I commented on Redwood's blog that I thought everyone in the UK should have a vote, admittedly it was somewhat tongue in cheek, because it's an insoluble question - imagine the arguments it will cause. But also because I honestly do think the rest of the UK has a valid cause to give an opinion and should be consulted.
Scotland is undoubtably the biggest portion of the UK outside England itself and in the long term we are as affected as the Scots because it's more a division, and stage one of a break up of the UK.
Comparison with our being one of 27 countries in the EU should we want to leave it is not comparable.

Tarka the Rotter said...

How about 'The Kingdom of England'. It has a nice ring to it,don't you think? OK it could be The Kingdom of England and Northern Ireland at a pinch. Still sounds good. Wales isn't a kingdom so it is difficult to include it.

WitteringsfromWitney said...

c: Fair comment, however I still beieve it must be for the Scots alone to decide and on that we seem to agree. Anyone Scottish by birth or marriage - whether they live in Scotland or not - would be the simplest qualifying criteria?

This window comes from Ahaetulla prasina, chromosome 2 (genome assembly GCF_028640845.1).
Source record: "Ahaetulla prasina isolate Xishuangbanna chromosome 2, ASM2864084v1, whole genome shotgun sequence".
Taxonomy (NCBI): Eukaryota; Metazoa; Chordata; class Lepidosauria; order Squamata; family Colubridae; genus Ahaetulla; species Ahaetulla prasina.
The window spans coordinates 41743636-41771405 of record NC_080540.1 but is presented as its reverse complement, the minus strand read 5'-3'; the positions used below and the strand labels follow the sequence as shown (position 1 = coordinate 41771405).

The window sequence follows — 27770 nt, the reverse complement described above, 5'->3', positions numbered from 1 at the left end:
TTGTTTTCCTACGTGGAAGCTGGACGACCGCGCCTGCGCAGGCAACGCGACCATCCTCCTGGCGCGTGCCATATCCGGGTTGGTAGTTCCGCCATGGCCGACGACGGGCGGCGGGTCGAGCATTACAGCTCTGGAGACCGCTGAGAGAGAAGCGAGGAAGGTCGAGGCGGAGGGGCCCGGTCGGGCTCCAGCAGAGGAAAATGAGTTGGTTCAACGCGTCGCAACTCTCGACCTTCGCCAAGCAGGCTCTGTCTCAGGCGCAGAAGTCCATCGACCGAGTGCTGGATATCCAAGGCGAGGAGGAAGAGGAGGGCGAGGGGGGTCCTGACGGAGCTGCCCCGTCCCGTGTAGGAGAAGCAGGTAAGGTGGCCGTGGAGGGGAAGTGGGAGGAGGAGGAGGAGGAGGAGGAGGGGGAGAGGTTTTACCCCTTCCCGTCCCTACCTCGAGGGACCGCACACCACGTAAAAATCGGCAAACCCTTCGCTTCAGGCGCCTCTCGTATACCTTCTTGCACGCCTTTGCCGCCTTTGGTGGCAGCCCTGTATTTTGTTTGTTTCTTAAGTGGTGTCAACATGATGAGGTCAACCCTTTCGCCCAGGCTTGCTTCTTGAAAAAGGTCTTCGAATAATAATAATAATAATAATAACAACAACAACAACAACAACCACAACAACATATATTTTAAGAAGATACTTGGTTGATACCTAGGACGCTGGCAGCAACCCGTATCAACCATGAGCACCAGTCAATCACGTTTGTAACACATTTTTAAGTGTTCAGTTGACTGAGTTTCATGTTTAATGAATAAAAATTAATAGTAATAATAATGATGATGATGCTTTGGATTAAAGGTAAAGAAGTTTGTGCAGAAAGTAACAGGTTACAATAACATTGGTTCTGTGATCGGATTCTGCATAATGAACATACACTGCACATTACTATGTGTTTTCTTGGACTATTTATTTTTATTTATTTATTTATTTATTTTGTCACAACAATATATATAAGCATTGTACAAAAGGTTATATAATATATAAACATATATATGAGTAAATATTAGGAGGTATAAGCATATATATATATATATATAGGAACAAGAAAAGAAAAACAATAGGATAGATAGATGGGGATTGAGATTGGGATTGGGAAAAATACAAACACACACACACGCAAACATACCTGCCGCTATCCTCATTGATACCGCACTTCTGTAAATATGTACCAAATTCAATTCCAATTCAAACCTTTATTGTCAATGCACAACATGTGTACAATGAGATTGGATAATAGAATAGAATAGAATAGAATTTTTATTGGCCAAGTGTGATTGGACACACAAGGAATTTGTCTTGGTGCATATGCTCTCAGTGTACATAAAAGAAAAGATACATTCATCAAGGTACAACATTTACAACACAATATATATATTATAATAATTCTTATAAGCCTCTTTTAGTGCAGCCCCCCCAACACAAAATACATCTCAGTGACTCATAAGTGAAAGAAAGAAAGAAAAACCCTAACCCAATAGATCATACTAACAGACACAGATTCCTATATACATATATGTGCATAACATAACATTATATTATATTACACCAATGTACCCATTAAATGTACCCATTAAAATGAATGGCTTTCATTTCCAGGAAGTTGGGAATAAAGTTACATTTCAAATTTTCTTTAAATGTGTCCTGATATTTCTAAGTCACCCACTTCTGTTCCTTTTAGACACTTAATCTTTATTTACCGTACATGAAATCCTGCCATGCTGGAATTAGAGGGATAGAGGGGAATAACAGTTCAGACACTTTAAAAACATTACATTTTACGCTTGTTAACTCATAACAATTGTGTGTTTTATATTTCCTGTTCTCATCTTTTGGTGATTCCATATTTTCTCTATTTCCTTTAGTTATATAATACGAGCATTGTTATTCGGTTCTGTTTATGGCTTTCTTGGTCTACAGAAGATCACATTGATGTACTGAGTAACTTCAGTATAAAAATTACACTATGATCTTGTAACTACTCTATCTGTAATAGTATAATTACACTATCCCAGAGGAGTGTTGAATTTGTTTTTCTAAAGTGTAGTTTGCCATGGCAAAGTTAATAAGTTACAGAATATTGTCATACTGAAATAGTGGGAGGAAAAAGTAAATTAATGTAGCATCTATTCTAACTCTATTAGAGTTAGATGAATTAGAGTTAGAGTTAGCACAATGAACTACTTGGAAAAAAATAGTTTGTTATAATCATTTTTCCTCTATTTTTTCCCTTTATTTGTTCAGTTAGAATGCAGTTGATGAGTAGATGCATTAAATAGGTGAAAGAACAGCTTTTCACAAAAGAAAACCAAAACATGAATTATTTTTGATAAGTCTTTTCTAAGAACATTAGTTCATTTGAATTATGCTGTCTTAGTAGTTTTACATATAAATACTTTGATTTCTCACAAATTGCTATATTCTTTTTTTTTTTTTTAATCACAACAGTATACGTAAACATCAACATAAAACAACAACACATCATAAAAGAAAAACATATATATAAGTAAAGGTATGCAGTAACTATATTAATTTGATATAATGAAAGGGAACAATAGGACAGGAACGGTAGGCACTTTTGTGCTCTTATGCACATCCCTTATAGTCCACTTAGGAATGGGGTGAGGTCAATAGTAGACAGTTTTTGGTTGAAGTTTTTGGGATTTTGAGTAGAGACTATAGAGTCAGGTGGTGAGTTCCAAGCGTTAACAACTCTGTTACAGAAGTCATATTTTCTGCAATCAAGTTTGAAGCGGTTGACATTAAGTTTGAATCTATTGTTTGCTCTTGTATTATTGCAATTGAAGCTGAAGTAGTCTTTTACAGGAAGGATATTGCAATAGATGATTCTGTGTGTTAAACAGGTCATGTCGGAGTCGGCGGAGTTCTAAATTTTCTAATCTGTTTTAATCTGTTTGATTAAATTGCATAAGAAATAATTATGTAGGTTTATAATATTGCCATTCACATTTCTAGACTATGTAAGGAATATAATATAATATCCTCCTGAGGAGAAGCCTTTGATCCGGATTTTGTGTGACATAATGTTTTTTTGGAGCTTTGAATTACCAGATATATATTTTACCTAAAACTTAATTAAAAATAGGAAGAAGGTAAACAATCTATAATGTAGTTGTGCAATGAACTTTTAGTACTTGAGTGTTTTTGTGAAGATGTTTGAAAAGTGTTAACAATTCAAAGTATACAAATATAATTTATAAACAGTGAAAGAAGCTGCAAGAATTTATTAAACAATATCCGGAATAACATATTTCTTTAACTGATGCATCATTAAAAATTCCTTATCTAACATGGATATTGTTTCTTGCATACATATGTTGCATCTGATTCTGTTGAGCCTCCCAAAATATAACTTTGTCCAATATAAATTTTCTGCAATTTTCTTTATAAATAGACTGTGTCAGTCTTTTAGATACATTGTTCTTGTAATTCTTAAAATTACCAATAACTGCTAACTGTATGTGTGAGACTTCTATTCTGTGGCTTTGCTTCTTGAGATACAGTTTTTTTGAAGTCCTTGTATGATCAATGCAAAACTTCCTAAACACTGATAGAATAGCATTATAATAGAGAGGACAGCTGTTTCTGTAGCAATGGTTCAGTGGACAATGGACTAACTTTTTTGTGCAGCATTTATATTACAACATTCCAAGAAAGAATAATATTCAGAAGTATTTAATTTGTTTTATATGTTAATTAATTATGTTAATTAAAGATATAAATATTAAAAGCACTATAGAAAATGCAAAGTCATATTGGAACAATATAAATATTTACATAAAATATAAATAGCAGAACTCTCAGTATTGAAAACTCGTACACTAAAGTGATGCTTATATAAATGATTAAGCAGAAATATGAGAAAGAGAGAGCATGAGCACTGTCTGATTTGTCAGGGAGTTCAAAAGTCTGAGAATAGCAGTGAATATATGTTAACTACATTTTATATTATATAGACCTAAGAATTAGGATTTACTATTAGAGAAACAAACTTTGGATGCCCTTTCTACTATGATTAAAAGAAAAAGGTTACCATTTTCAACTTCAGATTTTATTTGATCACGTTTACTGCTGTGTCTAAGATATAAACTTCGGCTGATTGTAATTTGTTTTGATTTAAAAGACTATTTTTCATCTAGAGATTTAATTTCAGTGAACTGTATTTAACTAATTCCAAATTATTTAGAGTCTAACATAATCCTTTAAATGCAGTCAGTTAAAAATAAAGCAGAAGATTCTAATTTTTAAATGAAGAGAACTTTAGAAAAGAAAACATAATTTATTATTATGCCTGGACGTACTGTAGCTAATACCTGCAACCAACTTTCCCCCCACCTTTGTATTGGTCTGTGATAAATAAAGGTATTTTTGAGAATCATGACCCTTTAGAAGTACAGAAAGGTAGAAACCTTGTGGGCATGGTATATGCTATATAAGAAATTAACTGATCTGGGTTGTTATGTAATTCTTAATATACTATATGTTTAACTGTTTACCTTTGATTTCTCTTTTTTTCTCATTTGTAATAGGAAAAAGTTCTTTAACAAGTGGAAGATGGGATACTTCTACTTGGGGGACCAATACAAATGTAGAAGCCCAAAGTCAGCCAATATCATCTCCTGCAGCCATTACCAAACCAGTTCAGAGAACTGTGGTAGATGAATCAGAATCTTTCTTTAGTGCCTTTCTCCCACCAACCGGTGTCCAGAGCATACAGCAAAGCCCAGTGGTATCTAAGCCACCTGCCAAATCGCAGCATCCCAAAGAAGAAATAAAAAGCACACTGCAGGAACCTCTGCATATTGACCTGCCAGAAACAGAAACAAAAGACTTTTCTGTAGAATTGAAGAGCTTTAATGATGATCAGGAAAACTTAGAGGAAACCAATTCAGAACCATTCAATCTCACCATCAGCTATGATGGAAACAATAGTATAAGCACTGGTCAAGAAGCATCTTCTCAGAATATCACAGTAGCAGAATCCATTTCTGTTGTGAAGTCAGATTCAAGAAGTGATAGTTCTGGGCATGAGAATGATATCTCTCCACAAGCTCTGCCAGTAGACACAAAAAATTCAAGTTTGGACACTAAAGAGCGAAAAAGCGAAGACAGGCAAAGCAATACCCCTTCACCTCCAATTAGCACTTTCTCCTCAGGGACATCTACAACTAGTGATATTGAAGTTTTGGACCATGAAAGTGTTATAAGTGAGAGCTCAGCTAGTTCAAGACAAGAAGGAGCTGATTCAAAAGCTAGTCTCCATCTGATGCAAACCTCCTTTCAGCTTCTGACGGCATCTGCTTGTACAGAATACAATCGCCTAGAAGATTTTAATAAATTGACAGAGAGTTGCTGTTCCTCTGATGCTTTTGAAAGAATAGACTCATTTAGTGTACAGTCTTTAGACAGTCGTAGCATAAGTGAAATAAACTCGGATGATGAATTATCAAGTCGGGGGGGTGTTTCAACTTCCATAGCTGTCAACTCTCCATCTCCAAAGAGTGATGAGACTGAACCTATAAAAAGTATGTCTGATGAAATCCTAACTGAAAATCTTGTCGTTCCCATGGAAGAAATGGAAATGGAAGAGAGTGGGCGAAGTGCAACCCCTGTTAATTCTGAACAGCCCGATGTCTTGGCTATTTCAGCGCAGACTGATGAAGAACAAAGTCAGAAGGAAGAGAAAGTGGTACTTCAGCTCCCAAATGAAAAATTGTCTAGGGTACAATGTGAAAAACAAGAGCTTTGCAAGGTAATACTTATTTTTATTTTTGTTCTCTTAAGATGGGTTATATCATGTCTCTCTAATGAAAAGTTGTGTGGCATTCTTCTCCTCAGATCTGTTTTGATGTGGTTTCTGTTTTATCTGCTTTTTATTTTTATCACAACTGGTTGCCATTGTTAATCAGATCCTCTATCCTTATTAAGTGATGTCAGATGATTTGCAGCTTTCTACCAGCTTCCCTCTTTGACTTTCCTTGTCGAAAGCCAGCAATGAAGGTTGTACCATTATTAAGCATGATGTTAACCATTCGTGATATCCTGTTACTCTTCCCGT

Actually as I have maintained for yonks, there is no reason why Scotland could become self-governing whilst a the same time having the benefits of defense, foreign relations left with a UK 'parliament'. Under direct democracy - and I appreciate I am jumping ahead here - why cannot the 'government' be formed by each nation selecting three members from amongst their elected to form such a government, which would mean a 'government' of 12 each with equal voting rights (that is what happens in Switzerland, where they elect 7)

Personally I have this sneaking suspicion that the euro will survive.

W42: See comment above re being eligible for voting. Unless the 'third option' is included in any referendum then we probably are seeing the beginning of the break-up of the UK because the nationalists in Wales and Northern Ireland will not be slow in coming forward.

Woodsy42 said...

"the break-up of the UK because the nationalists in Wales and Northern Ireland will not be slow in coming forward."

That's exactly my point WfW. The referendum is just as much about independence for England as it is about independence for Scotland. Nobody in the Elite seems to have thought the consequences through, so Scotland alone will in effect have the right to vote on our future.

WitteringsfromWitney said...

W42: Ok, I see from whence you come - now.

It would appear, from recent reports that those wishing the UK to stay as it is are in the majority (at the moment).

Perhaps the English and the Welsh should have their own referendum - again with the devo-max, or third option, provided. However, it the result of any referendum - and how ever run - is for the UK to continue, then the Barnet Formula has to be seriously rethought.